Developmental Eye Movement Test Fails to Detect Oculomotor Disorders

Developmental eye movement ratio cannot detect true eye movement disorders.

The developmental eye movement (DEM) ratio fails to detect fixation and saccade abnormalities among children with nystagmus, and cannot be used to detect true eye movement disorders, according to a study published in Optometry and Vision Science. However, it is instrumental in diagnosing cerebral visual impairment (CVI), according to the report. 

Investigators enrolled 157 participants in the analysis consisting of children with (n=28) and without (n=129) nystagmus. Among participants without nystagmus, 94 were normally sighted, 13 had ocular visual impairment, and 22 had CVI. The cohort of children with nystagmus consisted of patients with infantile nystagmus syndrome ([INS]; n=20), CVI (n=2), or fusion maldevelopment nystagmus syndrome ([FMNS]; n=6). A total of 5 children with ocular visual impairments and nystagmus had albinism. All participants underwent DEM testing, and values were compared between children with and without pathological nystagmus.

Presenting visual acuity (VA) varied among the groups. Normally sighted children had a mean VA of -0.23±0.08 logarithm of the minimum angle of resolution (logMAR), children with ocular visual impairments had a VA of 0.38±0.23 logMAR, and those with CVI had a VA of 0.17±0.25 logMAR.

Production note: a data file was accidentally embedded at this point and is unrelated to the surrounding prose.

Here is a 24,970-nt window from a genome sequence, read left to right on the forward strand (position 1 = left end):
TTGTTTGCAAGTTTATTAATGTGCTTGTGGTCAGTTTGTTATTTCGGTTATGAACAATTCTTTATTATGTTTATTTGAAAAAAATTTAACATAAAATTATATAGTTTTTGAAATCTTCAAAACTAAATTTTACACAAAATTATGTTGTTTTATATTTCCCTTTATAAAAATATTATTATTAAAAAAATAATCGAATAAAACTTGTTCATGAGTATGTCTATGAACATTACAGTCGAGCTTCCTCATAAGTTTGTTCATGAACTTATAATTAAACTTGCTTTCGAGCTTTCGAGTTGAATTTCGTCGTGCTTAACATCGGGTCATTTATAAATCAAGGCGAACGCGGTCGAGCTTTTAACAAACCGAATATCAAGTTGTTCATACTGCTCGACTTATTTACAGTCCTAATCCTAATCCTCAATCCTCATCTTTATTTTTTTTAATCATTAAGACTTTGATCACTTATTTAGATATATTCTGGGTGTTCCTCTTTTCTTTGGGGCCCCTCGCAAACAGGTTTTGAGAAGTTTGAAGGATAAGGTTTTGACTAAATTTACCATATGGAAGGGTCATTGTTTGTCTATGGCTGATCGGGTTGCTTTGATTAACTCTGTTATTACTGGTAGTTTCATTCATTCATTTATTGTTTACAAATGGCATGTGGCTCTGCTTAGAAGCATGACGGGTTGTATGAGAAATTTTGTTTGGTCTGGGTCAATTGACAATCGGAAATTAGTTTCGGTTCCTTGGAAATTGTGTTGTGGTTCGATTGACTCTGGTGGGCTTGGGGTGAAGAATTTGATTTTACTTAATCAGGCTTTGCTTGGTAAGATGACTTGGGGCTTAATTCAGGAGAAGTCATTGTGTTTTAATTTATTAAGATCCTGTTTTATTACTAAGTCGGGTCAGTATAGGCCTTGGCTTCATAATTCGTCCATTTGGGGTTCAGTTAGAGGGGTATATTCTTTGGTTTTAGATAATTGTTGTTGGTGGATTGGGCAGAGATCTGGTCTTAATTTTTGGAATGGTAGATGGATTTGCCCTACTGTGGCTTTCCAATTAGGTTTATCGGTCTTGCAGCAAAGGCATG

The report shows that vertical times for the DEM were significantly influenced by age (t, -6.32; P <.001), ocular visual impairments (t, 3.32; P =.001), and CVI (t, 5.83; P <.01). Horizontal times were also influenced by age (t, -7.87; P <.001), ocular visual impairments (t, 2.17; P =.03), and CVI (t, 6.18; P <.001).

[W]e found no evidence that the ratio has predictive power concerning visual impairment or the presence of involuntary drifts and saccades.

The findings also reveal that children with cerebral visual impairments need more time (21 ms) to complete horizontal subsets than children with ocular visual impairments (t, 2.76; P =.007). Nystagmus, however, could not be distinguished using either vertical or horizontal times.

Compared with normally sighted children, the DEM ratio was 0.03±0.07 larger among children with INS and 0.02±0.10 larger among participants with FMNS. These findings indicate no clinical utility for discriminating normal sight from INS (t, 0.41; P =.68) or FMNS (t, 0.17; P =.86). The DEM ratio was also not influenced by ocular visual impairment (t, -0.95; P =.34) or CVI (t, 1.36; P =.17) status.

The only significant variable for the DEM ratio was age, which decreased the ratio by 0.022 per year (t, -2.46; P =.02).

“[W]e believe that the vertical and horizontal subtests are useful in the diagnosis of cerebral visual impairments and in the detection of delayed visual processing speed or number naming skills,” according to the researchers. “However, we found no evidence that the ratio has predictive power concerning visual impairment or the presence of involuntary drifts and saccades.”

Study limitations include the removal of a small subset of participants who found the horizontal test too difficult to perform. 


Tanke N, Barsingerhorn AD, Goossens J, Boonstra FN. The developmental eye movement test does not detect oculomotor problems: evidence from children with nystagmus. Optom Vis Sci. Published online August 1, 2022. doi:10.1097/OPX.0000000000001930